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The GTX 650 Ti was our favorite $100 - $150 graphics card last year, as it thrashed the Radeon HD 7770, its direct competitor. Then last month AMD decided to attack the $150 price point with a new HD 7790 GPU, but the reaction didn't take long to arrive.
Just a week later Nvidia officially countered by releasing the poorly named GeForce GTX 650 Ti Boost, now the third graphics card to carry the GTX 650 name. At $170, the GeForce GTX 650 Ti Boost sits between the Radeon HD 7790 and the 7850. In terms of performance, we actually expect the GeForce GTX 650 Ti Boost to be a lot faster than the GTX 650 Ti, even when it's based on the same GK106 architecture.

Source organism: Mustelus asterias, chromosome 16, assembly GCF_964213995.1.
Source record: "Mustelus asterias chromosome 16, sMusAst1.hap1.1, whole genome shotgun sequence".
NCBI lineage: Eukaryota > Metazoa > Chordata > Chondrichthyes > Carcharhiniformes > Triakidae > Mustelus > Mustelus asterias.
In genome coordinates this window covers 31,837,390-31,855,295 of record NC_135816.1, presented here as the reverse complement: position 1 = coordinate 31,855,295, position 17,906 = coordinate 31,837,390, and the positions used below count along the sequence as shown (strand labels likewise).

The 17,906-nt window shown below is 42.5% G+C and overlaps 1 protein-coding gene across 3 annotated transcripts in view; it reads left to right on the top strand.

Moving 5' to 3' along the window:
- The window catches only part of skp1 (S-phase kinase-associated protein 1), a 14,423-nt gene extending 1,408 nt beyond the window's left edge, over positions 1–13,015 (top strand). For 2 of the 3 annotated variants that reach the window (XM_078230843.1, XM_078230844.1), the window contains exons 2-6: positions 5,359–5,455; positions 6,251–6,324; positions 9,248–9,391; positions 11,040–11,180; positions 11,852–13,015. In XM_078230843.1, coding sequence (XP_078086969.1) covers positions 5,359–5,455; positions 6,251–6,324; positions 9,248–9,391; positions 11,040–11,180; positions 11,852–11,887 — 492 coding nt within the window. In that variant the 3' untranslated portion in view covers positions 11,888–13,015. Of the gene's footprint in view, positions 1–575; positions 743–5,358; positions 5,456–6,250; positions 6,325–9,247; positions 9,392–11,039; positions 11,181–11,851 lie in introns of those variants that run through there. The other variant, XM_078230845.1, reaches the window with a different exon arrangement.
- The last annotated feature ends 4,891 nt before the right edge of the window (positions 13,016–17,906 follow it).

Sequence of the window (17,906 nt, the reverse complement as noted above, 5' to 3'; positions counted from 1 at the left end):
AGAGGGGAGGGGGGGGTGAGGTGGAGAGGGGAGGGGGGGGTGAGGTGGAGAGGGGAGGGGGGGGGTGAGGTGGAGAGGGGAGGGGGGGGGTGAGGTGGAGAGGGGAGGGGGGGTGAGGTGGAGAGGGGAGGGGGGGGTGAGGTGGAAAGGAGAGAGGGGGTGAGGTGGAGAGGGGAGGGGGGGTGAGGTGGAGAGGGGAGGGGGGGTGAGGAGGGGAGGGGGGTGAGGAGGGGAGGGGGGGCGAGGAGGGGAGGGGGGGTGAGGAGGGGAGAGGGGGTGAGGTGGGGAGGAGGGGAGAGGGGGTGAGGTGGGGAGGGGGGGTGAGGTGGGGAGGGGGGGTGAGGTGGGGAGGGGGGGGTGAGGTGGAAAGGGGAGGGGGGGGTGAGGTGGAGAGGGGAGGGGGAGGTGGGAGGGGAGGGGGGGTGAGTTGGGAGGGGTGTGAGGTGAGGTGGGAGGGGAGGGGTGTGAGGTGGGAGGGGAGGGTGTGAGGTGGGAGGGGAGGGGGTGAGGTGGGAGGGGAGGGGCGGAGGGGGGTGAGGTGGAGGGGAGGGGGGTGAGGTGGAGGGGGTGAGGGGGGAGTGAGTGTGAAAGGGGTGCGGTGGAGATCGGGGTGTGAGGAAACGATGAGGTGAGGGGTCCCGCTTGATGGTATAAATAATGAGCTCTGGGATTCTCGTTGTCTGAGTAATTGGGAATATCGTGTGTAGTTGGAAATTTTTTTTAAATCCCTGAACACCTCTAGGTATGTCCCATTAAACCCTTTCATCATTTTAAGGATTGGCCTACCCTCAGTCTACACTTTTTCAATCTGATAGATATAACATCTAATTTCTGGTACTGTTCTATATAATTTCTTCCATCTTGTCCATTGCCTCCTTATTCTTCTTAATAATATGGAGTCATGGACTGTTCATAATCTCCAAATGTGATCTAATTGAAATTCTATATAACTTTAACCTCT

It's been over six months since Nvidia launched its Kepler architecture and we've finally seen the GTX 600 series enter more affordable price brackets, delivering a greater value every step of the way.
Having attacked the mid-range and upper-end markets, Nvidia has its sights set on the sub-$200 range, unleashing its GTX 650 Ti. At $150, the new arrival is roughly 34% cheaper than last month's GTX 660 and about 7% pricier than the Radeon HD 7770, which fetches around $140 depending on features and rebates. Here comes our full review.
With most board partners scared to push the 244w GTX 580 far beyond its reference spec, we were surprised when Gigabyte announced its solution which treads on deeper water than the competition dares to.
The Gigabyte GTX 580 SOC operates at 855MHz or about double the overclock of Asus and Zotac's cards. For what appears to be a justifiable $35 premium over Nvidia's already steep $500 suggested retail price, they are adding a new PCB design and upgraded cooler.
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